Dr Louise Kelly-Hope

Head of Monitoring and Evaluation Operational Research at CNTD

Louise obtained her PhD in Arbovirus epidemiology from the Queensland Institute of Medical Research/The University of Queensland in 2002. She moved to in the UK and USA to work on a range of post-doctoral projects between 2003-2009, examining the epidemiology and ecology of parasitic, filarial, arboviral and bacterial diseases at the Vector Group, Liverpool School of Tropical Medicine, UK and the Division of International Epidemiology and Population Studies (DIEPS), Fogarty International Center, National Institutes of Health, USA.

In 2009, she joined the Centre for Neglected Tropical Diseases (CNTD) as a Scientific Programme Manager responsible for operational research projects in endemic countries to support the evidence base for the lymphatic filariasis (LF) elimination strategy. In 2015, her role changed to Head of Monitoring and Evaluation Operational Research at CNTD, which involves the design, development and management of innovative surveillance strategies and operational research activities across the 12 project countries in Africa and Asia.


CNTD - DFID funding for the elimination of LF as a public health problem

As part of CNTD’s funding from DFID, my research is centred on the WHO Global Programme to Eliminate Lymphatic Filariasis (GPELF) two main goals to eliminate LF, which include the implementation of mass drug administration (MDA) to interrupt transmission, and morbidity management and disability prevention (MMDP) to alleviate the suffering of affected populations.  Together with the CNTD team I have developed a suite of operational research priority areas that are intrinsically linked to the GPELF goals and conducted across the 12 project countries in close collaboration with the Ministries of Health and research institute partners. These priority areas are outlined in the table below and encompass a range of field-based initiatives, including evaluating the impact of vector control, developing real-time reporting tools to enhance MDA and drug logistics, mapping hot-spots of disease, assessing the access to health services and impact of care, and linking post-MDA and MMDP activities for enhanced surveillance. The research is conducted using a variety of survey and information tools available in the Mhealth format, and include questionnaires, SMS mobile phones, and Smartphone apps - with GIS mapping as a cross-cutting tool used in all the research.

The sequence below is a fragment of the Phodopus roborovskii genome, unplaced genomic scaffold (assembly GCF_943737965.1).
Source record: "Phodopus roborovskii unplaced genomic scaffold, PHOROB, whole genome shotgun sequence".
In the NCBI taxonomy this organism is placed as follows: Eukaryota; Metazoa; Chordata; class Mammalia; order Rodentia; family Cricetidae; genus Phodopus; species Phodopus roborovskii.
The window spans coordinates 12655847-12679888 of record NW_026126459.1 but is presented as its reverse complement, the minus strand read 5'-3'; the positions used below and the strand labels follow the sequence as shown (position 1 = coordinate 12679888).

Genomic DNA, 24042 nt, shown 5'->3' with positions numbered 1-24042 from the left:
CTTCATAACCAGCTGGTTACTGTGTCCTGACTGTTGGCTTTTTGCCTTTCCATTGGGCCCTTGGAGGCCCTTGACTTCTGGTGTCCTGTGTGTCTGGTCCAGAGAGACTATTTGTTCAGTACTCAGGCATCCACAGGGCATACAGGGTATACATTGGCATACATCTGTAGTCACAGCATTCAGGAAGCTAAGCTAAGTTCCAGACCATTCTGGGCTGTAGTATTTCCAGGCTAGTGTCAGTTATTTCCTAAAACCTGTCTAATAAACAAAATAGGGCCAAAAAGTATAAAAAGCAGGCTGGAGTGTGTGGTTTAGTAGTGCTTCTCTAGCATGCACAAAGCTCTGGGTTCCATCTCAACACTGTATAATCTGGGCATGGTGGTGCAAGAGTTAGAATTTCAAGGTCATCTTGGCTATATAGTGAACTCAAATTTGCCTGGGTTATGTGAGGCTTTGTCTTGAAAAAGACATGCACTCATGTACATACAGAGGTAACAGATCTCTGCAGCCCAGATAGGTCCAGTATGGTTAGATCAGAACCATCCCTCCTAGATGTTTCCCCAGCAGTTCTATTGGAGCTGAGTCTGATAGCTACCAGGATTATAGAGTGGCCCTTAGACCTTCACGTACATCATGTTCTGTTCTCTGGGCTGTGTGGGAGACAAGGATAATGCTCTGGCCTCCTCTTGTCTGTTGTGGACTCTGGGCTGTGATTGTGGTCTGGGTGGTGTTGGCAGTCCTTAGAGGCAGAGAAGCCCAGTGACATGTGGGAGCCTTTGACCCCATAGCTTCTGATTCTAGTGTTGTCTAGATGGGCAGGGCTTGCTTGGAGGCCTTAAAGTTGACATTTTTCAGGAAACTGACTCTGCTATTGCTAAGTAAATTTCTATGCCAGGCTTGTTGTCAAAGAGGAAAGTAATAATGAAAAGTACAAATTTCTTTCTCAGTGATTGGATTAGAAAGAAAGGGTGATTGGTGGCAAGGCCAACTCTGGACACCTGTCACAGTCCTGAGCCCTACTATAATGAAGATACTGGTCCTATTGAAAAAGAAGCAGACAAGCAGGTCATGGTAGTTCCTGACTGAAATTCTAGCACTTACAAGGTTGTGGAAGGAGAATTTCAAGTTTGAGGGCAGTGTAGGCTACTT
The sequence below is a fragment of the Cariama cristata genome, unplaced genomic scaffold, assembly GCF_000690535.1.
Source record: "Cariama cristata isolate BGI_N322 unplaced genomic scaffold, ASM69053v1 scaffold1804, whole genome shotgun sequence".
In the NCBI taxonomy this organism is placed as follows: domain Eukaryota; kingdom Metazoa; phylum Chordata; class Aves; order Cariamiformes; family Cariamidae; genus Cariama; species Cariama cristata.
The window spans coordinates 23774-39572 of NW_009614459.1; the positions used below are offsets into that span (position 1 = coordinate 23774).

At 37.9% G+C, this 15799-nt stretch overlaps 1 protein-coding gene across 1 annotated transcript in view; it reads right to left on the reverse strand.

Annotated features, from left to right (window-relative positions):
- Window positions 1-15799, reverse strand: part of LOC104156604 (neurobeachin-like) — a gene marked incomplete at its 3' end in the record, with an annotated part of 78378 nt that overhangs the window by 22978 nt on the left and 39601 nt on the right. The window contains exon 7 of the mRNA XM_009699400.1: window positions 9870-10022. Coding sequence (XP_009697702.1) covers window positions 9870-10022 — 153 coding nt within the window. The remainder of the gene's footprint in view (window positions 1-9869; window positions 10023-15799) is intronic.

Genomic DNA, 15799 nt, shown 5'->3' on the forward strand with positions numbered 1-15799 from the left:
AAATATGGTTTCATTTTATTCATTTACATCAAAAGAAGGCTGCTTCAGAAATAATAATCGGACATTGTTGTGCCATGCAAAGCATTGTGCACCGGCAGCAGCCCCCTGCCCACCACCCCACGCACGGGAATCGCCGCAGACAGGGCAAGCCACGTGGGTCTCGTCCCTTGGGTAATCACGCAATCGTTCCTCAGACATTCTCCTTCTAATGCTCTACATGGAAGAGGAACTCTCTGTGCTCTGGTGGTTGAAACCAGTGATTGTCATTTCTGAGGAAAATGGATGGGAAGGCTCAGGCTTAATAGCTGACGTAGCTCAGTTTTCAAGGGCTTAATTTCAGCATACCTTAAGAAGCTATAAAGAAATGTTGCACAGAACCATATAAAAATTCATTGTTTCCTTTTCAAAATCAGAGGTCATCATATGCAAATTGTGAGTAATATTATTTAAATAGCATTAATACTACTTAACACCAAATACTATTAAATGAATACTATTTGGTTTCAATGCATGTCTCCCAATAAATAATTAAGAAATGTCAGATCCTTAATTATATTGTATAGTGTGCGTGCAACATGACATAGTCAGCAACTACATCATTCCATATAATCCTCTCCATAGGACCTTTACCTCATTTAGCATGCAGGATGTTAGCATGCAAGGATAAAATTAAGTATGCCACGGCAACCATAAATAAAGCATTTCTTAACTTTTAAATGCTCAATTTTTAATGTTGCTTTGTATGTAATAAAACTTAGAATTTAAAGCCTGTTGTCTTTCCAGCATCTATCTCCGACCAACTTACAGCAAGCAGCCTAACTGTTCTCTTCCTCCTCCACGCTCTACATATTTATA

My research interests also include the development of novel high resolution ecological mapping methods to detect and control filarial infections and vectors in Central and West Africa. This work is important as the distribution of the filarial infection Loa loa (also known as loiasis or tropical eye worm) is a significant impediment to the onchocerciasis and LF elimination programme, due to the potential risk of severe adverse events (SAEs) associated with the drug ivermectin during MDA.

The work started with funds from the Bill and Melinda Gates Foundation and is conducted in collaboration with partners from the University of South Florida, USA, and the Centro de Investigação em Saúde (CISA) and Ministry of Health, Angola.

We have also undertaken an extensive review of the Chrysops spp., the vector responsible for Loa loa transmission and developed an integrated filarial micro-mapping method, which has been expanded to co-endemic areas in Nigeria with collaborators from the University of Ibadan. 


I teach on several modules and short courses at LSTM with the primary focus on topics related to disease control strategies for NTDs. Since 2010 I have supervised and co-supervised 12 MSc students on a variety of field and desk-based research projects with topics relating to micro-mapping hypo-endemic onchocerciasis hotspots and alternative strategies in high risk LOA LOA areas of Central Africa, feasibility of integrating LF and leprosy MMDP in Nepal, LF morbidity mapping and socio-economic factors in Malawi; barriers to control and eliminate LF in Zanzibar; insecticide resistance in LF Culex vectors on Zanzibar; integrated risk mapping of LF and loiasis in Nigeria, poverty indicators of NTDs in Nigeria, spatial patterns of human biomass and mosquito species abundance in rural Tanzania; distribution and incrimination of LF Culex vectors in Dar es Salaam, and the use of human-baited and calf-baited tent traps for surveillance in Tanzania.

Current PhD Students:

Currently I am primary supervisor to four PhD students who are conducting research on

i) risk factors for better control and surveillance of LF in Papua New Guinea
ii) the extent of lymphoedema and home-based morbidity management in LF endemic areas of Bangladesh, iii) vector competence and filarial transmission in Mali &
iv) impact of vector control for malaria on LF in Tanzania.

I am also co-supervisor to three PhD students working on a range of NTDs in Fiji (STH, LF), Angola (LF, Onchocerciasis, Loa loa) and Zambia (STH, Schistosomiasis, LF).

Previously, I co-supervised three PhD students working on projects in Tanzania (malaria) and Uganda (trypanosomiasis).


  • Royal Society of Tropical Medicine and Hygiene
  • American Society of Tropical Medicine and Hygiene
  • Editorial Board of the journal Parasites and Vectors
  • Loa loa Scientific Working Group, Mectizan Donation Program